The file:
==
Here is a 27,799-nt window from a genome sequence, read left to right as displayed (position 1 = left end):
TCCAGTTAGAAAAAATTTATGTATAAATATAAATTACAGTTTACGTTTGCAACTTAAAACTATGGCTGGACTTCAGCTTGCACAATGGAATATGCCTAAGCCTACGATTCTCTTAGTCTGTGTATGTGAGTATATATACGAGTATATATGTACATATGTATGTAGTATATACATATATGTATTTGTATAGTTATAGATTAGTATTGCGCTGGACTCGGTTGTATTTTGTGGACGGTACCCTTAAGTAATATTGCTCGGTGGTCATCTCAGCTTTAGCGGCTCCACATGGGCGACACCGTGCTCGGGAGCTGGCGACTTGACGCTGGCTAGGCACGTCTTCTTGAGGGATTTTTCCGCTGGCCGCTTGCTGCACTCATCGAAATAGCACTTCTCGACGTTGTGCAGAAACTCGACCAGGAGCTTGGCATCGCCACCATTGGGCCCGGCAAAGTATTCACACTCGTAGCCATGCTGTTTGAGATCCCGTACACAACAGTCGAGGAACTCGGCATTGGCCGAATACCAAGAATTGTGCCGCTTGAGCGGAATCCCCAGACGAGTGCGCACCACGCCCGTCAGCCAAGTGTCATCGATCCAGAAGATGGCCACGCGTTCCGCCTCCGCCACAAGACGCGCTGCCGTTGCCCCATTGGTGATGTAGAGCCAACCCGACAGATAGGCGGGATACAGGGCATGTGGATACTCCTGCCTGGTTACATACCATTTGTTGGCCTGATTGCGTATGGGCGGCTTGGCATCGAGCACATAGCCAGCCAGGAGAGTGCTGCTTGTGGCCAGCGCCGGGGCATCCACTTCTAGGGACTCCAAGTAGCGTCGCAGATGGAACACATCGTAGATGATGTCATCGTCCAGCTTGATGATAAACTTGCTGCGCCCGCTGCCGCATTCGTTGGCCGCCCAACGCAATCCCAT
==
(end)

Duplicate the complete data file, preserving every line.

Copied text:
Here is a 27,799-nt window from a genome sequence, read left to right as displayed (position 1 = left end):
TCCAGTTAGAAAAAATTTATGTATAAATATAAATTACAGTTTACGTTTGCAACTTAAAACTATGGCTGGACTTCAGCTTGCACAATGGAATATGCCTAAGCCTACGATTCTCTTAGTCTGTGTATGTGAGTATATATACGAGTATATATGTACATATGTATGTAGTATATACATATATGTATTTGTATAGTTATAGATTAGTATTGCGCTGGACTCGGTTGTATTTTGTGGACGGTACCCTTAAGTAATATTGCTCGGTGGTCATCTCAGCTTTAGCGGCTCCACATGGGCGACACCGTGCTCGGGAGCTGGCGACTTGACGCTGGCTAGGCACGTCTTCTTGAGGGATTTTTCCGCTGGCCGCTTGCTGCACTCATCGAAATAGCACTTCTCGACGTTGTGCAGAAACTCGACCAGGAGCTTGGCATCGCCACCATTGGGCCCGGCAAAGTATTCACACTCGTAGCCATGCTGTTTGAGATCCCGTACACAACAGTCGAGGAACTCGGCATTGGCCGAATACCAAGAATTGTGCCGCTTGAGCGGAATCCCCAGACGAGTGCGCACCACGCCCGTCAGCCAAGTGTCATCGATCCAGAAGATGGCCACGCGTTCCGCCTCCGCCACAAGACGCGCTGCCGTTGCCCCATTGGTGATGTAGAGCCAACCCGACAGATAGGCGGGATACAGGGCATGTGGATACTCCTGCCTGGTTACATACCATTTGTTGGCCTGATTGCGTATGGGCGGCTTGGCATCGAGCACATAGCCAGCCAGGAGAGTGCTGCTTGTGGCCAGCGCCGGGGCATCCACTTCTAGGGACTCCAAGTAGCGTCGCAGATGGAACACATCGTAGATGATGTCATCGTCCAGCTTGATGATAAACTTGCTGCGCCCGCTGCCGCATTCGTTGGCCGCCCAACGCAATCCCAT